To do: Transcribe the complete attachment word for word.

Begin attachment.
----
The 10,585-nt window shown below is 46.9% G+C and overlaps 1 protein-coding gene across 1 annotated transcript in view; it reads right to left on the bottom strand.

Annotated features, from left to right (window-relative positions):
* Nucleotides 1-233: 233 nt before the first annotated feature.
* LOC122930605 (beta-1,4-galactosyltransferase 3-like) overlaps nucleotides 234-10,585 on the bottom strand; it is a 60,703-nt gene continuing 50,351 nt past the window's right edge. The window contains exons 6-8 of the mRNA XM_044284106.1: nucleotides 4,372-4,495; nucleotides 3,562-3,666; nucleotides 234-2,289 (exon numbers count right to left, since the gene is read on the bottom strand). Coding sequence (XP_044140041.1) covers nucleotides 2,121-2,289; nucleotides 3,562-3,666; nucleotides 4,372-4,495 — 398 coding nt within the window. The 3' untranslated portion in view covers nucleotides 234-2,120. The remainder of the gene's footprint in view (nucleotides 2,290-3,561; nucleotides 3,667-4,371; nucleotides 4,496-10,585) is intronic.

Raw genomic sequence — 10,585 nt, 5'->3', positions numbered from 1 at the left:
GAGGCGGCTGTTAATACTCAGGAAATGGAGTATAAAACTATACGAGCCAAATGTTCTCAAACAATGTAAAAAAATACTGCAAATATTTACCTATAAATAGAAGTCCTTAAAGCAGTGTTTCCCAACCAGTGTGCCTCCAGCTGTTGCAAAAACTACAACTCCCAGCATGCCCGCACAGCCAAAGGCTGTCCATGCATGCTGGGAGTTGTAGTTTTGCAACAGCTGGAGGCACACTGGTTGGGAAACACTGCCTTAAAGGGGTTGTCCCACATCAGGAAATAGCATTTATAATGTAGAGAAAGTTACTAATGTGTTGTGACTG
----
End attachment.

The 10,585-nt window shown below is 46.9% G+C and overlaps 1 protein-coding gene across 1 annotated transcript in view; it reads right to left on the bottom strand.

Annotated features, from left to right (window-relative positions):
* Nucleotides 1-233: 233 nt before the first annotated feature.
* LOC122930605 (beta-1,4-galactosyltransferase 3-like) overlaps nucleotides 234-10,585 on the bottom strand; it is a 60,703-nt gene continuing 50,351 nt past the window's right edge. The window contains exons 6-8 of the mRNA XM_044284106.1: nucleotides 4,372-4,495; nucleotides 3,562-3,666; nucleotides 234-2,289 (exon numbers count right to left, since the gene is read on the bottom strand). Coding sequence (XP_044140041.1) covers nucleotides 2,121-2,289; nucleotides 3,562-3,666; nucleotides 4,372-4,495 — 398 coding nt within the window. The 3' untranslated portion in view covers nucleotides 234-2,120. The remainder of the gene's footprint in view (nucleotides 2,290-3,561; nucleotides 3,667-4,371; nucleotides 4,496-10,585) is intronic.

Raw genomic sequence — 10,585 nt, 5'->3', positions numbered from 1 at the left:
GAGGCGGCTGTTAATACTCAGGAAATGGAGTATAAAACTATACGAGCCAAATGTTCTCAAACAATGTAAAAAAATACTGCAAATATTTACCTATAAATAGAAGTCCTTAAAGCAGTGTTTCCCAACCAGTGTGCCTCCAGCTGTTGCAAAAACTACAACTCCCAGCATGCCCGCACAGCCAAAGGCTGTCCATGCATGCTGGGAGTTGTAGTTTTGCAACAGCTGGAGGCACACTGGTTGGGAAACACTGCCTTAAAGGGGTTGTCCCACATCAGGAAATAGCATTTATAATGTAGAGAAAGTTACTAATGTGTTGTGACTG